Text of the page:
|18||Libbrecht MW, Noble WS. Machine learning applications in genetics and genomics. Nature reviews. Genetics, 2015;16(6):321-32.||55.00||220||64|
|19||Reyna VF, et al. How numeracy influences risk comprehension and medical decision making. Psychological Bulletin, 2009; 135(6):943-73.||48.30||483||13|
|20||Saeed M, et al. Multiparameter Intelligent Monitoring in Intensive Care II: a public-access intensive care unit database. Critical Care Medicine, 2011;39(5):952-60.||46.75||374||21|
Only 15 articles were published prior to 2000. Thirty-five articles were published within the last decade, and the majority of articles were published between 2000 and 2010 (Table 3). The oldest article on the list was “Towards the stimulation of clinical cognition. Taking a present illness by computer” published in The American Journal of Medicine in 1976. This original research article presented a novel computer software that was developed to take a clinical history for a patient presenting with oedema in order to determine the most likely underlying illness.
|Decade||No of articles|
A total of 55 journals contributed articles to the top 100 list, with 15 contributing two or more articles. With eight articles each, Artificial Intelligence in Medicine (IF: 3.62) and Medical Image Analysis (IF: 6.50) contributed the most articles, followed by Journal of the American Medical Informatics Association (IF: 3.97) and Journal of Biomedical Informatics (IF: 7.22) with seven articles each. The journals with the highest IFs were New England Journal of Medicine (IF: 42.18) and Nature Reviews Genetics (IF: 38.94), each contributing one article.
There were 16 institutions contributing two or more articles each to the top 100 list. Harvard Medical School was the biggest contributor with five articles, followed by Vanderbilt University  and the National Library of Medicine . The United States of America was the leading country of origin with 55 articles, followed by the United Kingdom  and Canada . A further nine countries contributed two or more articles each (Figure 1).
The top 100 articles list comprised 60 original research articles and 40 review articles. The 60 original research articles included 11 clinical studies (Figure 2). Of note, 8 of the 11 clinical papers were published in the last decade, and 6 of the 11 clinical studies were related to oncology. The most frequently represented field in the top 100 list was medical informatics , followed by radiology , oncology  and non-radiological medical image analysis  (Figure 3). Papers relating to medical image analysis had the highest average citations per year at 69.03, followed by radiology (43.15) and genetics (42.16). The 11 clinical papers were from oncology , ophthalmology , internal medicine , critical care  and radiology .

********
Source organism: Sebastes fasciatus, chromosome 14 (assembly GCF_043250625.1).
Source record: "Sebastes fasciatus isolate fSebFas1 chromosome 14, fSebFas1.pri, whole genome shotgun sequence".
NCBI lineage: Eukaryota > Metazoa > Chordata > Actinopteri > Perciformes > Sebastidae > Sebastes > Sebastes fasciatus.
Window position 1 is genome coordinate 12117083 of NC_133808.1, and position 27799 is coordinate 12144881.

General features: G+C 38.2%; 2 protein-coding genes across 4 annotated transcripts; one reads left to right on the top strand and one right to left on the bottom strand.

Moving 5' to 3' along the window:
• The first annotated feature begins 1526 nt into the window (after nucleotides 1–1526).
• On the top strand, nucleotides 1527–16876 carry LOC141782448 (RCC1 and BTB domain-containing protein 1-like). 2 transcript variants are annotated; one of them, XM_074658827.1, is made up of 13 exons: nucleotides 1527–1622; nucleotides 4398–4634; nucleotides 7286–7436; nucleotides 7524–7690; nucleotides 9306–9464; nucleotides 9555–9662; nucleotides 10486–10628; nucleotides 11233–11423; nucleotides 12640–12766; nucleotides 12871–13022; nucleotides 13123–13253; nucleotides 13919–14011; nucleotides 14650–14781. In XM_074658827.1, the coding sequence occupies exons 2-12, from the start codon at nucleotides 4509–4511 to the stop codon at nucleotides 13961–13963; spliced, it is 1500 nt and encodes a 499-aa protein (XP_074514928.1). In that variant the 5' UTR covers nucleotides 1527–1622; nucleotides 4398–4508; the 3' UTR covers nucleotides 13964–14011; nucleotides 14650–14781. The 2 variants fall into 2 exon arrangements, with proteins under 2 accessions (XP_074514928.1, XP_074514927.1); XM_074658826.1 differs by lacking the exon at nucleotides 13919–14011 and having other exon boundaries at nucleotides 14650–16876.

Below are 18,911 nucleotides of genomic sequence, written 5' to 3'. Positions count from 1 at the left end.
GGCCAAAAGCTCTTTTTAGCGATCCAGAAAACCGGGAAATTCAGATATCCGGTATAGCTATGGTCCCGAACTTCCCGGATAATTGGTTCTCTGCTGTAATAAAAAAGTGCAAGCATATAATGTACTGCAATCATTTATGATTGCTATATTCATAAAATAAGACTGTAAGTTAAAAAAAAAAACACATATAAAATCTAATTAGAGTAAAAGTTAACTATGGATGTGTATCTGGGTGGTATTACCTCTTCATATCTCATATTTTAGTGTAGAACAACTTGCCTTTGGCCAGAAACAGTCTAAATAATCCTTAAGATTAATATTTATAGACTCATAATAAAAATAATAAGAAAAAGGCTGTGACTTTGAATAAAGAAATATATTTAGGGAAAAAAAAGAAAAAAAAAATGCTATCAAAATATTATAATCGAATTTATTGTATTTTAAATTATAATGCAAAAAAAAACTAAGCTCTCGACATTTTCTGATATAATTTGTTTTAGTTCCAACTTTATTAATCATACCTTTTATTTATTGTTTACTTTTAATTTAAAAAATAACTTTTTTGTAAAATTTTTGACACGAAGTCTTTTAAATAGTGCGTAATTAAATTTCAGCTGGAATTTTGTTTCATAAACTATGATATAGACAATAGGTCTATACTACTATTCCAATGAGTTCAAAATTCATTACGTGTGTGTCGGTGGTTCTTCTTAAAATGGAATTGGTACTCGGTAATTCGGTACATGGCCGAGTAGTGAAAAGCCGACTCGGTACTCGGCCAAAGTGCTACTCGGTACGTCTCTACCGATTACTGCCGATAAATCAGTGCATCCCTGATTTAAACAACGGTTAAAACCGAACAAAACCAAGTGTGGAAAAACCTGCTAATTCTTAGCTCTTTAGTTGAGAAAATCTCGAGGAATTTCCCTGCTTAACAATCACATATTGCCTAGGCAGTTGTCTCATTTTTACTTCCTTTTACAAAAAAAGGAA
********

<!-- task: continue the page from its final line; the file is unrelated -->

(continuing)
“Artificial intelligence” , “natural language processing” , “machine learning” , “data mining”  and “artificial neural network”  were the most frequently used keywords among the top 100 list (Table 4). Eighteen of the 20 articles that included the keyword “natural language processing” were from the field of medical informatics.
|Institution||No of articles|
|Natural language processing||20|
|Artificial neural network||13|
|Support vector machine||4|
There has been a recent surge of interest in the use of AI in medicine. However, many of the top 100 articles identified in this study were of low-level evidence and limited clinical significance, comprised of review articles and commentaries providing only a general overview of medical AI. Original research articles investigating the use of AI in clinical populations were lacking, with only 11 of the top 100 articles identified as clinical studies. The lack of highly cited clinical studies demonstrates the need for more studies investigating the integration of AI into clinical medicine. High-level evidence, including randomised controlled trials and meta-analyses, is required for clinicians to gain confidence in the capabilities of AI. Improved collaboration between clinicians and computer scientists or streamlined pathways for dual qualification in health and computer science may be feasible strategies to facilitate improved medical AI research.
Medical informatics contributed the most articles to the top 100 list. With the implementation of electronic medical records (EMR), medical informatics is becoming increasingly important. In order to reach their full potential, EMRs require automated applications to manage the huge amounts of clinical information available in them. Within the field of medical informatics, “natural language processing (NLP)” was the most frequently used keyword. NLP began in the 1950s and represents the intersection of AI and linguistics (16). Clinical information is often not coded or structured but recorded in natural language text that may not be readily accessible by informaticians. NLP may be able to overcome this problem by extracting text-based information and structuring it into useful data (17).